By William L. Fash, David Carrasco
Because of the 4 years of cooperative study among the collage of Colorado and the Templo Mayor undertaking of Mexico?’s nationwide Institute of Anthropology and background, Aztec Ceremonial Landscapes (formerly to be had as to alter position) bargains new interpretive versions from the fields of archaeoastronomy, heritage of faith, anthropology, paintings historical past, and archaeology. incorporated are contributions via such famous specialists as Eduardo Matos Moctezuma, Dav?d Carrasco, Alfredo L??pez Austin, Doris Heyden, Richard F. Townsend, Anthony Aveni, Henry B. Nicholson, Elizabeth Boone, Felipe Solis, and Johanna Broda, with a brand new advent via William Fash.
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Additional resources for Aztec Ceremonial Landscapes
Since that first meeting and during collaborative discussions at numerous seminars, we have altered our point of view from focusing on a "centered mass" that is, the Templo Mayorto surveying a "sensitive grid"that is, numerous interrelated ceremonial centers in the Basin of Mexico; thus the title of this volume: To Change Place: Aztec Ceremonial Landscapes. This emphasis on a change of place refers not only to how Aztec priests, warriors, rulers, and commoners changed social and symbolic place through movement and ritual action, but also how a working group of scholars, benefiting by the interaction of numerous disciplinary approaches, have developed elements of a new interpretive framework for the study of the dynamics of Aztec centers and peripheries.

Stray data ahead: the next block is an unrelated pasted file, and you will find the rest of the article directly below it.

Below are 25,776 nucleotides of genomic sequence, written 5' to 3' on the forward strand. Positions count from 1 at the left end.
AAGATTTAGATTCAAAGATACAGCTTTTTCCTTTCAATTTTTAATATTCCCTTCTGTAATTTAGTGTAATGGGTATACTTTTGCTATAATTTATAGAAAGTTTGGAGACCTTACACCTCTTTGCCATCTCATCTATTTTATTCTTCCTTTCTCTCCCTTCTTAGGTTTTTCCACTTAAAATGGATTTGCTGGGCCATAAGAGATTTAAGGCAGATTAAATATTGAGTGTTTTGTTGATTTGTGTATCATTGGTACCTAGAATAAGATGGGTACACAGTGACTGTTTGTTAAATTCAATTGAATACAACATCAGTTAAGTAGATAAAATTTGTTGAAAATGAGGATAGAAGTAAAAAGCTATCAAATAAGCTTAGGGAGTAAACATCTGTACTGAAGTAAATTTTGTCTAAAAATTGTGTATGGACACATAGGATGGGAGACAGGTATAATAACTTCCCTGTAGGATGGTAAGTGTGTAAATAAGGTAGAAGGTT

An Early Stage of El Templo Mayor (Stage II, c. D. 1390). This is the northern side of the temple, ruled by Tlaloc. 2). Immediately, it reminded us of some stone and ceramic faces that we had studied in 1970 and that were identified as possible representations of facial paralysis (see Matos 1970), an illness that occurs for various reasons, among them a traumatism or a severe chill. It affects the facial nerves and muscles, paralyzing half of the face. When the affected individual tries to cat, talk, or laugh, there is a very characteristic expression on one-half of the face.
This exchange was followed by Alfredo López Austin's presentation on historical tales and creation mythology from peoples within the Basin of Mexico. His paper about the relations of mythology to history and the human body was built on his recent rare achievement, The Human Body and Ideology. Another working group, consisting of Henry B. " This group addressed a number of issues, including the problem of understanding continuity and change in the use of octli from Tetzcoco to Los Angeles, and raised the question of how we come to know ancient ritual practices of drinking given the impact of colonialism on the evidence and the fact that we are so involved in the present.